GARDENING BY RONELLA: The benefits of moving plants inside for winter
by Ronella Stagner, Columnist
Oct 23, 2013 | 75 75 recommendations | email to a friend | print
If you haven’t gotten all your houseplants inside for the winter, it may be too late. Bringing them inside to a warm house may cause leaves to drop but they will grow more so don’t despair. The ficus (or weeping fig), being temperamental at best may look like it is a bare tree if it is left out too long and brought inside. It is one plant that is best to leave inside if you have found just the right spot for it. The reason they don’t do well if taken outside for the summer is that they require moisture and no direct sunlight. They just naturally lose a few leaves in winter so don’t despair. Once they are put in just the right spot, they grow in leaps and bounds and must be trimmed often.

In placing your houseplants inside remember that all blooming plants require some sunlight at least part of the day and they need to be turned often for even blooms. Ferns, vines and other foliage plants do well in North and East widows but flowers are the result of exposure to South and West windows. There are a few plants such as ivies, which will do well in rooms without windows but most plants like at least some light.

I have often written about Ma’s many houseplants, which had to be brought inside for the winter. It was a big operation requiring Pa’s help. He stored the big planks in the barn for the summer so they had to be brought to the house and placed on supports so that they were in tiers like at a ball game, I always thought. Then all those plants were brought inside and placed just right for optimum light for the few that bloomed. By the time I got old enough to be of much help, I no longer lived nearby but I well remember this long process. As in everything she did, Ma was a perfectionist in caring for her plants and they showed it.

Don’t forget to make arrangements for storing wood ashes this winter. They must be stored in buckets and kept in some place out of the rain. So many plants benefit from ashes spread out in beds in spring, most notably asters. However, all perennials, including roses, benefit from a thin layer of ashes because of the potash. Did you know that a burn pile of tree limbs would give you quite a bit of ashes for storing this winter?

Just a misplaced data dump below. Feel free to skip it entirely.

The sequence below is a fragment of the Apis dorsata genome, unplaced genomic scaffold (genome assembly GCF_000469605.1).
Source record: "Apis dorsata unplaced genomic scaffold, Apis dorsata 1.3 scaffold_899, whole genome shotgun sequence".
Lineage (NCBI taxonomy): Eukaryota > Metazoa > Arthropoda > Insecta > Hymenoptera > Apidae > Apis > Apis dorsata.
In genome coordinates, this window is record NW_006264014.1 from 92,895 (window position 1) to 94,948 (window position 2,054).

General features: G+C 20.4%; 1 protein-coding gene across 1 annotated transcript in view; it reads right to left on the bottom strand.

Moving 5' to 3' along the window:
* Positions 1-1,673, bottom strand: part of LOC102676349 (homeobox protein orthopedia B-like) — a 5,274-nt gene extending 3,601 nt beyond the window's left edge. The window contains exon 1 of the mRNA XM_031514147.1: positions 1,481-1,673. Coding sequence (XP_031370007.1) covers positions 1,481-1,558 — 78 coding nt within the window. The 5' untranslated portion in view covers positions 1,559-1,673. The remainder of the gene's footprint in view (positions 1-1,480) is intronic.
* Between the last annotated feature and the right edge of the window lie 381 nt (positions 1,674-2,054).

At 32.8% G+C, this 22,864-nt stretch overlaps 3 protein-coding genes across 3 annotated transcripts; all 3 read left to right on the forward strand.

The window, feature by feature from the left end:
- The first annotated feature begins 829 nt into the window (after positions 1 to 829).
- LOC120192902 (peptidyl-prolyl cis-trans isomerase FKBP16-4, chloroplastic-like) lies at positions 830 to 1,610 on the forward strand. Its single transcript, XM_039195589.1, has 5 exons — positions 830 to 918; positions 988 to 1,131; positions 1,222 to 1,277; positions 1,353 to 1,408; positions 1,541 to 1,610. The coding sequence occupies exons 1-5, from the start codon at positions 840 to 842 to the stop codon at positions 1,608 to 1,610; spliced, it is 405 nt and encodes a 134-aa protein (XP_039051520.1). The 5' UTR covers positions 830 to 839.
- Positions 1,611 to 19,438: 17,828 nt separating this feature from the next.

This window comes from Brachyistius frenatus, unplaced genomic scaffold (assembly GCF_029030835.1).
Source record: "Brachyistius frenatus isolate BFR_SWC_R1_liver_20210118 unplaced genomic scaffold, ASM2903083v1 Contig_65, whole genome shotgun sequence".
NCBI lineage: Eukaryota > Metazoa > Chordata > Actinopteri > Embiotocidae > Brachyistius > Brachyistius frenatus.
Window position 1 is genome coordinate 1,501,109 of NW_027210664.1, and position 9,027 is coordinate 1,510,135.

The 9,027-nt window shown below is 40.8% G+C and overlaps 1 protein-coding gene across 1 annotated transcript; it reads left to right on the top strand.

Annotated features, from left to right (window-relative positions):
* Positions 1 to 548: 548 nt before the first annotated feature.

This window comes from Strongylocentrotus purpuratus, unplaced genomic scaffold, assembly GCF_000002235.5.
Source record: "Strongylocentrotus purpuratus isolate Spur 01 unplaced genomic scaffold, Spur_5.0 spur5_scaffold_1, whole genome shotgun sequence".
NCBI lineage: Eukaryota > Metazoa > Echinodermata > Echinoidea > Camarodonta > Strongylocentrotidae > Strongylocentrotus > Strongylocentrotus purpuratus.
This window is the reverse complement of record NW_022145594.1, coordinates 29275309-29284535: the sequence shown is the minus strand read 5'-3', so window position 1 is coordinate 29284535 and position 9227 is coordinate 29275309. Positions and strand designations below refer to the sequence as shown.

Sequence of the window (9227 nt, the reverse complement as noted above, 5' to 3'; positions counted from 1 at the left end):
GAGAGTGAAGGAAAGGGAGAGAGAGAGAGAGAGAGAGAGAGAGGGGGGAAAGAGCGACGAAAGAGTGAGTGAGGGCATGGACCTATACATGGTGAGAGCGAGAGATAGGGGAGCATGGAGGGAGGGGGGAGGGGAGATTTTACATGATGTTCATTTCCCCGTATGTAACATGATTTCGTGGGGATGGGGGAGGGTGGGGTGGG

Have you noticed that some homeowners have used ornamental grasses in landscaping in front of homes? The ornamental grasses come in so many colors and the plumes are of different sizes and heights that the customary shrubs aren’t needed. Grasses don’t seem to mind the tree roots and walkways that are a problem with many foundation plantings. There are so many advantages to using grasses that they are something to consider as foundation plants or in flowerbeds. The one thing to remember about these grasses is that you must cut them down in spring before the new shoots start coming up.

If you have planted some young trees this fall, I want to caution you to use some kind of wrap to keep the bark from sun scald and also from damages from winter freezes. You can use burlap or paper just for that purpose. Also, you might want to consider the animal repellent called Repels All for deer and rabbit damage.

Again I urge any readers who don’t already have a compost pile to start one now. All the winter peelings, coffee grounds, any uncooked kitchen waste, except meat and citrus, make great compost. Also you can include all the tops of dried perennials and any annuals that you pull out, except for any with mildew, and many other odds and ends. Some people shred newspaper to add to the compost. All dirt from those pots that aren’t going to be used can be emptied on the pile and of course all shredded leaves. The easiest way to save kitchen waste is to keep a covered bucket under the sink dedicated just to compost.

I often think of how Ma handled garden chores to make her garden and flower beds nearly perfect. The straw with manure, which Pa brought to her garden when he cleaned out the stalls, was a great addition. You can add this straw/manure after the ground freezes without worrying about adding it to perennial beds. Ma kept all weeds out of her kitchen garden, along with a little help from Pa but I believe that the tobacco stalks which she used all over the garden, as long as the stalks lasted, were primarily the reason she had so little insect damage. She never knew of systemic insect killers but that is what the tobacco stalks did. The folks who gardened long before my time or yours had evolved methods, which could teach us much today.

Please feel free to call me at 270-522-3632 with questions or suggestions for future columns. Thanks for your wonderful comments.
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